In most regions, real taxation in the current sense went hand in hand with the introduction of the money economy. But even where money was not yet the usual means of payment and the mutual exchange of goods determined trade, taxes were collected: through labor services, harvest taxes or through so-called tributes for subjugated peoples. In ancient Egypt, for example, there were numerous taxes and compulsory services that the population had to perform. Since the pharaohs had the highest priority in the community in the spiritual-religious conception of the Egyptians and were even regarded as the only deity in certain periods, they were also entitled to earthly goods. Private property or wages in the modern sense did not yet exist.

So what do you levy duties or taxes on? And according to what criteria? By pure arbitrariness? The tax collectors of the pharaohs were not quite so simple-minded.

That is why there were soon “real taxes” in ancient Egypt, such as a harvest tax and a Nile duty. This Nile tariff was based on a kind of guideline, on the basis of which the tax burden was determined: So-called Nilometers were built on the Nile, the largest river in the country. These were deep shafts that were connected to the river. A scale was attached inside. The height of the floods was calculated using the nilometer. Because the floods brought the fertile mud onto the fields as fertilizer. Only when there was enough mud could the seeds grow and thrive. The flood height was therefore also a very important factor in calculating the tax. Special officials, the so-called Nile knives, recorded the waterline along the course of the river. A method that is similar in principle, but not in terms of its technical design, still exists today to measure the water levels of rivers when flooding is approaching.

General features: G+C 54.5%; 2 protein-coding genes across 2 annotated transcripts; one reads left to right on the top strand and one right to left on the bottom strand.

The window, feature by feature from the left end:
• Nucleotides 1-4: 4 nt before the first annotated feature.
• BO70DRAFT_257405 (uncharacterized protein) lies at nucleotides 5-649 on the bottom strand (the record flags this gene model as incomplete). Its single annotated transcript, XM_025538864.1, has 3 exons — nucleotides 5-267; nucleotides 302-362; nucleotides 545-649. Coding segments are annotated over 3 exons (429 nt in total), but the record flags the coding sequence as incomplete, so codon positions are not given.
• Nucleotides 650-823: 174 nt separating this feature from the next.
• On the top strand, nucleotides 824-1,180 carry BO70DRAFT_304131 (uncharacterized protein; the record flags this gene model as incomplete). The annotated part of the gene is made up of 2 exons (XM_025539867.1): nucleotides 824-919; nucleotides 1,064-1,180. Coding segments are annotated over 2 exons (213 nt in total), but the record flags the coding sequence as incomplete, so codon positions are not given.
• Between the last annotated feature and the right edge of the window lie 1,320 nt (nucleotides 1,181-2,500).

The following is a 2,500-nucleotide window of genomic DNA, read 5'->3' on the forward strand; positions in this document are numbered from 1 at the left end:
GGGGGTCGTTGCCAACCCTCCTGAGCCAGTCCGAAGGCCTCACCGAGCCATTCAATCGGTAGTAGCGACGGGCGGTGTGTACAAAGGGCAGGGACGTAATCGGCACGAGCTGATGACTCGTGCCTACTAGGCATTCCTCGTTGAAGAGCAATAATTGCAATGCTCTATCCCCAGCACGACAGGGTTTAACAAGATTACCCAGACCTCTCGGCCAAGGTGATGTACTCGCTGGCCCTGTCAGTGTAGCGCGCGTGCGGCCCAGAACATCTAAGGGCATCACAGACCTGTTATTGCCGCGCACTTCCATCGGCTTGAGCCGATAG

Even in the urban high cultures, for example in Mesopotamia, today's Iraq, a large number of taxes can be observed as early as the third millennium before the birth of Christ, including on private livestock farming or fishing. The temple administration kept a record of this.

The financial distress of the rulers was often due to their conquests, wars and the associated military expenditures. Many of the great empires therefore took the conquered into account: The financial needs were covered by tributes (from Latin tributum: contribution, public levy), which were imposed on the conquered peoples. The "locals" benefited from this, for example among the Romans. The Roman Empire expanded enormously from around the 3rd century BC, more and more provinces contributed to covering the state financial needs, so that in 167 BC the Roman citizens were exempted from direct taxes.

The ancient Chinese rulers, the Assyrians and the Greeks also established complex tax systems, because they all needed taxes to finance their expenses. These systems worked partly because of the military or religious power of the rulers over their subjects and the conquered peoples. On the other hand, most of the great empires of antiquity were ultimately always central powers. Something like a state with its individual structures already existed. In this respect, a basic requirement for the collection and administration of taxes was created.